But like I suggested, the real question is how adaptable you are and how willing you are to accept that things are different wherever you chose to live. One final thought - selecting a place to live because it seems cheap and/or has a plentiful supply of beautiful women is not the way to go in my humble opinion.

 

well im a hk permanent resident and not a day goes past when i miss the place ..cebu is a natural next step to living in some sterile rabbit hutch amongst the canyons of other over priced rabbbit hutches.

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I'm not trying to start an argument, I'm just curious about something...

 

According to the U.S. State Department's 2007 figures the number of permanent U.S. residents in the Philippines is approximately 105,000 (250,000 total including visitors and temporary residents). This number hasn't substantially increased for several years. Why? Could it be people are either moving to other countries, returning home or just dying? Since I haven't seen many deaths reported, I assume the former. If the Philippines were the ideal retirement location, the U.S. expat population should be growing in proportion to the total number of U.S. retirees. It doesn't appear to be happening. I don't have any explanations other than a word of caution. Clearly making the adjustment to living in the Philippines must not be as easy as we might imagine.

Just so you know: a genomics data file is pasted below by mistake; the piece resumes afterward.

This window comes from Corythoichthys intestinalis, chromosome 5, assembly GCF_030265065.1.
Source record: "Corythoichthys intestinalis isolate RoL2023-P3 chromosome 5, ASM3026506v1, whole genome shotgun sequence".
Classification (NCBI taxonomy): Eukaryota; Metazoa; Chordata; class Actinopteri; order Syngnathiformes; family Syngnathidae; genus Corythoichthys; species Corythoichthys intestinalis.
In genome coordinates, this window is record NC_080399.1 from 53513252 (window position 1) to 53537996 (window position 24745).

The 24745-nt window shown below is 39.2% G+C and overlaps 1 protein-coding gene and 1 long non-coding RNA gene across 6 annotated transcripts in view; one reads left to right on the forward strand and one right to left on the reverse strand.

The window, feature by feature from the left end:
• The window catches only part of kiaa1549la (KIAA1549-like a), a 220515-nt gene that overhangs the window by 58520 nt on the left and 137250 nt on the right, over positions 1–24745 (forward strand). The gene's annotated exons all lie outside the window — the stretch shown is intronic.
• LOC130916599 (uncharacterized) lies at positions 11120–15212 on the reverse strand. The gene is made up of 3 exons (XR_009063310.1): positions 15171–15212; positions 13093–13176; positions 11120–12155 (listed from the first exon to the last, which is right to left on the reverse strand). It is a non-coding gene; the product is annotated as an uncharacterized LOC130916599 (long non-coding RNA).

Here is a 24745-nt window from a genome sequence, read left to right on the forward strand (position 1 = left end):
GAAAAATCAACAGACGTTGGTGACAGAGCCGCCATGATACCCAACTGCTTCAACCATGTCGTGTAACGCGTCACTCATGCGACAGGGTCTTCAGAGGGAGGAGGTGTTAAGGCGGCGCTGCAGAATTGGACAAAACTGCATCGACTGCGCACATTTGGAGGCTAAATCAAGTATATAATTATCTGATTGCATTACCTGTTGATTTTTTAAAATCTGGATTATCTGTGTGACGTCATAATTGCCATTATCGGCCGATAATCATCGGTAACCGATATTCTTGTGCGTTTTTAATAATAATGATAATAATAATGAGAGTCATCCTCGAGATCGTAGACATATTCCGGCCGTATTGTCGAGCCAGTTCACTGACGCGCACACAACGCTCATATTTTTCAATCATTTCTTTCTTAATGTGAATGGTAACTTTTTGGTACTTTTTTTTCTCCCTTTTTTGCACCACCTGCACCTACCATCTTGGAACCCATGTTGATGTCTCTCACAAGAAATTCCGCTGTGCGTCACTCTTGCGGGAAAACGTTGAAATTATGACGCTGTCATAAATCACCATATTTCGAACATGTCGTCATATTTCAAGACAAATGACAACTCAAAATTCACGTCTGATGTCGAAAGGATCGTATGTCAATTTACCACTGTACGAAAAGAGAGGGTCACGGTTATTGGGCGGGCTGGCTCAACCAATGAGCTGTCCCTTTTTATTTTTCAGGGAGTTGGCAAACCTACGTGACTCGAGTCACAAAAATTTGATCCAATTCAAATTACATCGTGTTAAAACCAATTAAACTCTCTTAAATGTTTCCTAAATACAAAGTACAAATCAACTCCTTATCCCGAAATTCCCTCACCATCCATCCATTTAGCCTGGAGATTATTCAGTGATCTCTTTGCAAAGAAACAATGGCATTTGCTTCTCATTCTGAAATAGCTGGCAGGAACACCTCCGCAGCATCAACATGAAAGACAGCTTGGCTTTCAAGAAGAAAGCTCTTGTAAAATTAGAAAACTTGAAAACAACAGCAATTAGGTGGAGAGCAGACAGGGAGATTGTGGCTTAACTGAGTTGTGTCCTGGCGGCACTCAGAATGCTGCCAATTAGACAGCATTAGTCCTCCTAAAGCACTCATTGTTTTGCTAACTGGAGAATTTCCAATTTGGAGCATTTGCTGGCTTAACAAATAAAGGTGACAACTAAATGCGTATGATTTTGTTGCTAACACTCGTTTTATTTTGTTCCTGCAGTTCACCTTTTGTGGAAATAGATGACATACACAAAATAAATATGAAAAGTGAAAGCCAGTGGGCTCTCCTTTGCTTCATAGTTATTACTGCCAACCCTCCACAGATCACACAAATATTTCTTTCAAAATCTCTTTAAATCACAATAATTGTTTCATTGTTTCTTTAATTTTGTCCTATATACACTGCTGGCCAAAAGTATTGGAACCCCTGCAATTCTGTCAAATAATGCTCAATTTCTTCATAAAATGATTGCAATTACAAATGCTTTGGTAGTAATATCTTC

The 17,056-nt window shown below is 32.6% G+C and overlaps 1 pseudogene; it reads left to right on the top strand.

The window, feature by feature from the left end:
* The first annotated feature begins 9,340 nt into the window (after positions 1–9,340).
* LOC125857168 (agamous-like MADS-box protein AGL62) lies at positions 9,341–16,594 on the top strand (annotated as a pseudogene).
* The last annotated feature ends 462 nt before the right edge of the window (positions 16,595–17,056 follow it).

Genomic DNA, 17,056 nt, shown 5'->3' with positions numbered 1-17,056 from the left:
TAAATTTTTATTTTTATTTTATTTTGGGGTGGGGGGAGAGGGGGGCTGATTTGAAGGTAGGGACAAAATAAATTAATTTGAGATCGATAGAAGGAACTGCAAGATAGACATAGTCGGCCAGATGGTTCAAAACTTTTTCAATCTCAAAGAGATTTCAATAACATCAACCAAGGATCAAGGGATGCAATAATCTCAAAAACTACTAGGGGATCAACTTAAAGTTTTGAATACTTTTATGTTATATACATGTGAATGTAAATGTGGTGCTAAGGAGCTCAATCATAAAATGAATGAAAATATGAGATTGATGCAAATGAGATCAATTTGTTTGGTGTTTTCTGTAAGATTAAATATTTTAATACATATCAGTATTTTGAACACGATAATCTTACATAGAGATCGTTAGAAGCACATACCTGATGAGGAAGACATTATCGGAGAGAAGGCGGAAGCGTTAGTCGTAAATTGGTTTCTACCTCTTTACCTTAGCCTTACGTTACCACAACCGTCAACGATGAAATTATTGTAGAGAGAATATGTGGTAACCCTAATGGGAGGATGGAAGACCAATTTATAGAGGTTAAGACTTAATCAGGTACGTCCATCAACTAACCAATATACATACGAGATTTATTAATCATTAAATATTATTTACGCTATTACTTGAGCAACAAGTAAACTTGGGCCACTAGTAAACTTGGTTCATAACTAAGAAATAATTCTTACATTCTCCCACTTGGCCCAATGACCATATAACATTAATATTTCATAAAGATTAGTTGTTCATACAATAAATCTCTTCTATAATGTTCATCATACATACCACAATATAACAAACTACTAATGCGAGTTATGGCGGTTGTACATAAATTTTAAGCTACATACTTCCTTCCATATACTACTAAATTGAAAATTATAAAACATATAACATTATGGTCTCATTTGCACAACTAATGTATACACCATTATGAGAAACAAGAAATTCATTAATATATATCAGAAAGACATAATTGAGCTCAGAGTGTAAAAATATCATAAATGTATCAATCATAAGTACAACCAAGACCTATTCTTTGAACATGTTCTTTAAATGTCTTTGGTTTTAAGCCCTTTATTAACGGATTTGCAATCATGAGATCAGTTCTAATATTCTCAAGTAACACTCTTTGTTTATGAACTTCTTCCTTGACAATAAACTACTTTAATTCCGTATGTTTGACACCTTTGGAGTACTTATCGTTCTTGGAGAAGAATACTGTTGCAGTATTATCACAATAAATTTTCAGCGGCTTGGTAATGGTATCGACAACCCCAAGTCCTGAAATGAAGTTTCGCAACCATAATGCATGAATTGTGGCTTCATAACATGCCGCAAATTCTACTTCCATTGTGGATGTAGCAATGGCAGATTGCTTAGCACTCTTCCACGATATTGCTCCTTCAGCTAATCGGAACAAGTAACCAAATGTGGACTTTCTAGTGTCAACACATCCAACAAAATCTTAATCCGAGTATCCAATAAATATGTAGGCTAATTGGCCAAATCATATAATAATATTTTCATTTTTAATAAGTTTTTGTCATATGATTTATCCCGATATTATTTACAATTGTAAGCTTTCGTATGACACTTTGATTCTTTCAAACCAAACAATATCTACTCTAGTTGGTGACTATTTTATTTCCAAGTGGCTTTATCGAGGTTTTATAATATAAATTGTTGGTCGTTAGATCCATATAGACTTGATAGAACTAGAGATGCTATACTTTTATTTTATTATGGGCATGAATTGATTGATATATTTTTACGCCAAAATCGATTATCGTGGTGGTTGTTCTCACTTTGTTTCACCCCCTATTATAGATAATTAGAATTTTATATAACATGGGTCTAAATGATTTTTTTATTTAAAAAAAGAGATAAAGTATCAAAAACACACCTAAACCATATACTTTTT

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I'm not sure this is the country I wish to live in for ever?...Why you ask,well several items come to play for me.

1.eating out is a problem

2.never know if you will get shot,robbed,stabbed,etc.

3. the constant humidity and bugs

4. the danger of a car or bike accident

4. the family back home

5.the lack of common language and the need for companions

enought of that...lets go for the short term good stuff

1.great cheap living

2.great respect from the people here in the phils

3.outstanding ladys to live with

4.same good books to read

5. meet new friends everyday

6. live on 25% income is the best

7.never buy house until the 10th aniversary...or land...promise me ok?